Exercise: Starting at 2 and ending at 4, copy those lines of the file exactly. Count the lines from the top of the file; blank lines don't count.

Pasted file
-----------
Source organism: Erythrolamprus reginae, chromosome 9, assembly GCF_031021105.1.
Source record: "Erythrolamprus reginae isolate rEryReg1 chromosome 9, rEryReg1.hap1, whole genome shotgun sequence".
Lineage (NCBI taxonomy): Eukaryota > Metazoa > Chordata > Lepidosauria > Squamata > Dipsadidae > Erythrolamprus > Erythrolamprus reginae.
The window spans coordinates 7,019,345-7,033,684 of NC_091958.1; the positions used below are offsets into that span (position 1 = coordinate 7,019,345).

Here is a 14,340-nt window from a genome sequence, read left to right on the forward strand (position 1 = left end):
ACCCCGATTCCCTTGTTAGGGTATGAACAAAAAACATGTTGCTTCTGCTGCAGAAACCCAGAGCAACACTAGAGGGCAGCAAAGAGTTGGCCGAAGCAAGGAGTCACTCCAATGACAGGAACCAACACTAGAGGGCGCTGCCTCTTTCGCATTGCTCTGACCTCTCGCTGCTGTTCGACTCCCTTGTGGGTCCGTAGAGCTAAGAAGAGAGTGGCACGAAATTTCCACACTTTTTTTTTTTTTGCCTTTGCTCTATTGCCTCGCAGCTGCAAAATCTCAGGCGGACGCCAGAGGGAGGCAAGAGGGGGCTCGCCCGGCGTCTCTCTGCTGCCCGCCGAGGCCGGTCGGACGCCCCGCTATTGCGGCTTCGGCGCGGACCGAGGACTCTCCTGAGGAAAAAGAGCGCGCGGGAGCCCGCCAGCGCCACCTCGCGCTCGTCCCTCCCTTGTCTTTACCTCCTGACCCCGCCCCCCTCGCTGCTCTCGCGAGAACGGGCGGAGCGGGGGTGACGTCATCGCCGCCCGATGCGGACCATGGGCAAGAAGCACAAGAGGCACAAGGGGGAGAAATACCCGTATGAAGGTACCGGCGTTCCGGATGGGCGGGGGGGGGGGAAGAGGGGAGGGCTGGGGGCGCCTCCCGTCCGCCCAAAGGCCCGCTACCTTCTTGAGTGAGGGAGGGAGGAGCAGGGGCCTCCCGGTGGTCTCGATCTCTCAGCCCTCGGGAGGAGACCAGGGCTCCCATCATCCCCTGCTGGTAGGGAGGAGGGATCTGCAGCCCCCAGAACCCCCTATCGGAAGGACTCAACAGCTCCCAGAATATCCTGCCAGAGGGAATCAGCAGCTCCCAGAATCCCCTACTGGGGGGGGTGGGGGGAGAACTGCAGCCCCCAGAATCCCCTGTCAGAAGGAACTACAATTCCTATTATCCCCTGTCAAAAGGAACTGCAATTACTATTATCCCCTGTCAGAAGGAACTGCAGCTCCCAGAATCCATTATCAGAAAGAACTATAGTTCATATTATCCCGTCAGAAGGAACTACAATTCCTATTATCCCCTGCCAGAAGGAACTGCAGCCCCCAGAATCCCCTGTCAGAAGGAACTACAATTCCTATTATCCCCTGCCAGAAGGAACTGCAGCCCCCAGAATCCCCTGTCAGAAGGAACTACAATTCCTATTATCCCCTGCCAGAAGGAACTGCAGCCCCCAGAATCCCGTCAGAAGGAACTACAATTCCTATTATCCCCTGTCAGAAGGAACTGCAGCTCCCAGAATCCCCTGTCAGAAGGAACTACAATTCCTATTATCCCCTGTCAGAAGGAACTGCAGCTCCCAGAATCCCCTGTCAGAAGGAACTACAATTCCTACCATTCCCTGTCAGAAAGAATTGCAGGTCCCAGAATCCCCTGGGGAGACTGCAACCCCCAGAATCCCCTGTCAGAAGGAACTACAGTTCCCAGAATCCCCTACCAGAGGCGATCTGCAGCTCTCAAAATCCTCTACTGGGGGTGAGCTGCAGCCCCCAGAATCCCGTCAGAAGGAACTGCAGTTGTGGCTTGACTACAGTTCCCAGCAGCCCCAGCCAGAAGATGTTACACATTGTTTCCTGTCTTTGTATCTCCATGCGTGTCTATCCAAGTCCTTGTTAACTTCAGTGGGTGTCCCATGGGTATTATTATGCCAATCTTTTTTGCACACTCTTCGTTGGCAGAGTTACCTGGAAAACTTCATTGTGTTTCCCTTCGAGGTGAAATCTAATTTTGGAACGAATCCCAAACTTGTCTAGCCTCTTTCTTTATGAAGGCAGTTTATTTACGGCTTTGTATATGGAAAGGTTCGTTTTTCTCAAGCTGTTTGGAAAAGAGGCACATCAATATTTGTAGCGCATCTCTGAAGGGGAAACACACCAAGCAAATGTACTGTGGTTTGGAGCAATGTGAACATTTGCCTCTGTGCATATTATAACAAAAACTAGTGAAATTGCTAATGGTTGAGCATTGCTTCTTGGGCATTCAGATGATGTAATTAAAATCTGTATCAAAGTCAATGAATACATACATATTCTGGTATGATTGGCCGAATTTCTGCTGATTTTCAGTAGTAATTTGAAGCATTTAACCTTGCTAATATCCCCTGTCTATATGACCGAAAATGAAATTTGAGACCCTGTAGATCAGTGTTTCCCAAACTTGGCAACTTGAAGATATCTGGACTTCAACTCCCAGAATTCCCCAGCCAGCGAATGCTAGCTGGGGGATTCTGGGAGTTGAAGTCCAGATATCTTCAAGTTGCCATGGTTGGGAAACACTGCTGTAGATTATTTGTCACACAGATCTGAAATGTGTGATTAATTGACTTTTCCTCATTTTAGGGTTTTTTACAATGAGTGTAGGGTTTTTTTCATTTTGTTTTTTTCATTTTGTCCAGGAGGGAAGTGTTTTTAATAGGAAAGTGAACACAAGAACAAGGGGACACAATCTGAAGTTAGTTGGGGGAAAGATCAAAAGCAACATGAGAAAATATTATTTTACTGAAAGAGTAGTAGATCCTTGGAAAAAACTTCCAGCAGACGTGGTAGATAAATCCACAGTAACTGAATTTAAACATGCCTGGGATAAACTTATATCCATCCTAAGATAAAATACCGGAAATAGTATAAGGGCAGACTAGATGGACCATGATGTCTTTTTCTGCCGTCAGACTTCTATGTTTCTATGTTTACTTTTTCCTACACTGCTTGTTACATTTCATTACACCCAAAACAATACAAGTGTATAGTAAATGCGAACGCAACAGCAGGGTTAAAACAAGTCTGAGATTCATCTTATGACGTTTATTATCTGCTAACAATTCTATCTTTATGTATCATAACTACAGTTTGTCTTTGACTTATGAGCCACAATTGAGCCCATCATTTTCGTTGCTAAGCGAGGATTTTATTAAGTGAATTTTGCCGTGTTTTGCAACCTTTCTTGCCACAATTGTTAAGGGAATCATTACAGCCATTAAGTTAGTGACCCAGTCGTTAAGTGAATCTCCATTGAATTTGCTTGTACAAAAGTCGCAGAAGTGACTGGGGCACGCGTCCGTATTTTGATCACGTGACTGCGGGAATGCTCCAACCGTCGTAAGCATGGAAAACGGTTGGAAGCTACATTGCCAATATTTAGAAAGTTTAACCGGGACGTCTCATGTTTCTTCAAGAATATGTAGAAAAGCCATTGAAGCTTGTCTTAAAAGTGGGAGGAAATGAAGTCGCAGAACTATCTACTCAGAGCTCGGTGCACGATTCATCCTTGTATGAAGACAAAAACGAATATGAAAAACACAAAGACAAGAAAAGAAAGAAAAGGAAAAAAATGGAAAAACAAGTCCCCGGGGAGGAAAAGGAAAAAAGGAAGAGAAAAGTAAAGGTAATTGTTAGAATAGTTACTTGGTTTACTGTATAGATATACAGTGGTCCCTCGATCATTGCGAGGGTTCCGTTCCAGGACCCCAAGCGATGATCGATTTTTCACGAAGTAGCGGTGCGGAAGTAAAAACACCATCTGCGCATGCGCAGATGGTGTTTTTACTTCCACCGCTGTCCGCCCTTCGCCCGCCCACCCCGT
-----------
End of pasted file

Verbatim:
Source record: "Erythrolamprus reginae isolate rEryReg1 chromosome 9, rEryReg1.hap1, whole genome shotgun sequence".
Lineage (NCBI taxonomy): Eukaryota > Metazoa > Chordata > Lepidosauria > Squamata > Dipsadidae > Erythrolamprus > Erythrolamprus reginae.
The window spans coordinates 7,019,345-7,033,684 of NC_091958.1; the positions used below are offsets into that span (position 1 = coordinate 7,019,345).